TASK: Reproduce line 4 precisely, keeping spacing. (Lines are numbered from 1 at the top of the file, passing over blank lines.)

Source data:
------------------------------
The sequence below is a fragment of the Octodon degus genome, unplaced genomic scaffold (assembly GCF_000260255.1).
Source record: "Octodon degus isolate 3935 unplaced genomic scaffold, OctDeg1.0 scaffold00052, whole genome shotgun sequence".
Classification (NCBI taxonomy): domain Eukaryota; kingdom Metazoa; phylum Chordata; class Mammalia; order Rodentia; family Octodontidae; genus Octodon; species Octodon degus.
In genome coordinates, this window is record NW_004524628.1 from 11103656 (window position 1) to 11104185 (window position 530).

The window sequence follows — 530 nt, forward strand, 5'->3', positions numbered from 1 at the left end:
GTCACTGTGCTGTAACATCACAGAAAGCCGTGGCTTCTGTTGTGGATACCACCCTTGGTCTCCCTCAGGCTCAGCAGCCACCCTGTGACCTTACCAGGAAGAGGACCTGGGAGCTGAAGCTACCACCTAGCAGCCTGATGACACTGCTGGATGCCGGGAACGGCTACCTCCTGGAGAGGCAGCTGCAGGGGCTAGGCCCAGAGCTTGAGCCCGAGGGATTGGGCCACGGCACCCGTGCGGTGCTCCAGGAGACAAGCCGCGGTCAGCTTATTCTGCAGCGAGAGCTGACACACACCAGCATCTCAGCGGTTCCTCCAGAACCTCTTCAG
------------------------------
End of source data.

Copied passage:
In genome coordinates, this window is record NW_004524628.1 from 11103656 (window position 1) to 11104185 (window position 530).